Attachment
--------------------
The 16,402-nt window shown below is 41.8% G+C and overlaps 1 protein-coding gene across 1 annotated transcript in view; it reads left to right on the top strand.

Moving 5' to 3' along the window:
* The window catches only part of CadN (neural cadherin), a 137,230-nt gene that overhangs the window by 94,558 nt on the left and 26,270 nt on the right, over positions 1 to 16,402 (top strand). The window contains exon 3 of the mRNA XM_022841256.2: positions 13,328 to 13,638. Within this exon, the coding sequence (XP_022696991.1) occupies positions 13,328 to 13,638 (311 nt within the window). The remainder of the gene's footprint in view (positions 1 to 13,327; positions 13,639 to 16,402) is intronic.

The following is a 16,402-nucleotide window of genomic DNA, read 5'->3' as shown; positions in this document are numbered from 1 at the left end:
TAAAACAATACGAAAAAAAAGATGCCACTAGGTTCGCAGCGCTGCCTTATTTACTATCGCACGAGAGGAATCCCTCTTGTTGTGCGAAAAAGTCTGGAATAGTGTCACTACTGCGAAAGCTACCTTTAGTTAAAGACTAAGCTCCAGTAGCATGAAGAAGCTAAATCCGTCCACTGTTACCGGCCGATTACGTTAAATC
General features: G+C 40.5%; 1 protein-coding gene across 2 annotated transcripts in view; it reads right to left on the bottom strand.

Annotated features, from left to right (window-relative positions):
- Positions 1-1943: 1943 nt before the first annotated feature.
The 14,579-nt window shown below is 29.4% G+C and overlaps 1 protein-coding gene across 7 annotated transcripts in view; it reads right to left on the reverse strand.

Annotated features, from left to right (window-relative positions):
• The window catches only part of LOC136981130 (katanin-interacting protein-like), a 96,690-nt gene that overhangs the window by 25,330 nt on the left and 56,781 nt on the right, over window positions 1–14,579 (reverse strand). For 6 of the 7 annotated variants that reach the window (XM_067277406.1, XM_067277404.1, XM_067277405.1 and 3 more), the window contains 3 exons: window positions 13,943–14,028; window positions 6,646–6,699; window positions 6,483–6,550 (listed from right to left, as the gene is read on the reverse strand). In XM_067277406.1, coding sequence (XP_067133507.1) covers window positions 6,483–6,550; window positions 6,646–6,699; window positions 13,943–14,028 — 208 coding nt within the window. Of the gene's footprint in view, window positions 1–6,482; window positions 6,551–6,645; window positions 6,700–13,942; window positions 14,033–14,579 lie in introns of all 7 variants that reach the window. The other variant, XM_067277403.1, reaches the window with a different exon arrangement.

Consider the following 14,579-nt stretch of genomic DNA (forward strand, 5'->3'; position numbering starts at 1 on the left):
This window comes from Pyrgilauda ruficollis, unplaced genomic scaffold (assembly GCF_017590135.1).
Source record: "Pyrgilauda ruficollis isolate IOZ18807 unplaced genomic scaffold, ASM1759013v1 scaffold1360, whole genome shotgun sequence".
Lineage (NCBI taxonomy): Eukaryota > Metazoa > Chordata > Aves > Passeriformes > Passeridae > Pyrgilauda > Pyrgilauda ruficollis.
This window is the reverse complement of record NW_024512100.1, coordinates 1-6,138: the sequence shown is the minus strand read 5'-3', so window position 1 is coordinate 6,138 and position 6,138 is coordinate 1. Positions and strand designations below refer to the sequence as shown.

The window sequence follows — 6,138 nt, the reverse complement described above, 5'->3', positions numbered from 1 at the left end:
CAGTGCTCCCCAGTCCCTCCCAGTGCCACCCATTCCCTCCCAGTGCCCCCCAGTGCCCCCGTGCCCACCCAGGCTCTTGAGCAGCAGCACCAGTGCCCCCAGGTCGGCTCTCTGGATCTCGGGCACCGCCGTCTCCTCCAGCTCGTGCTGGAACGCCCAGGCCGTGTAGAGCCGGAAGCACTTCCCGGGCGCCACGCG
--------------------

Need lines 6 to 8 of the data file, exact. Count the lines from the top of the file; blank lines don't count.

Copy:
General features: G+C 40.5%; 1 protein-coding gene across 2 annotated transcripts in view; it reads right to left on the bottom strand.

Annotated features, from left to right (window-relative positions):
- Positions 1-1943: 1943 nt before the first annotated feature.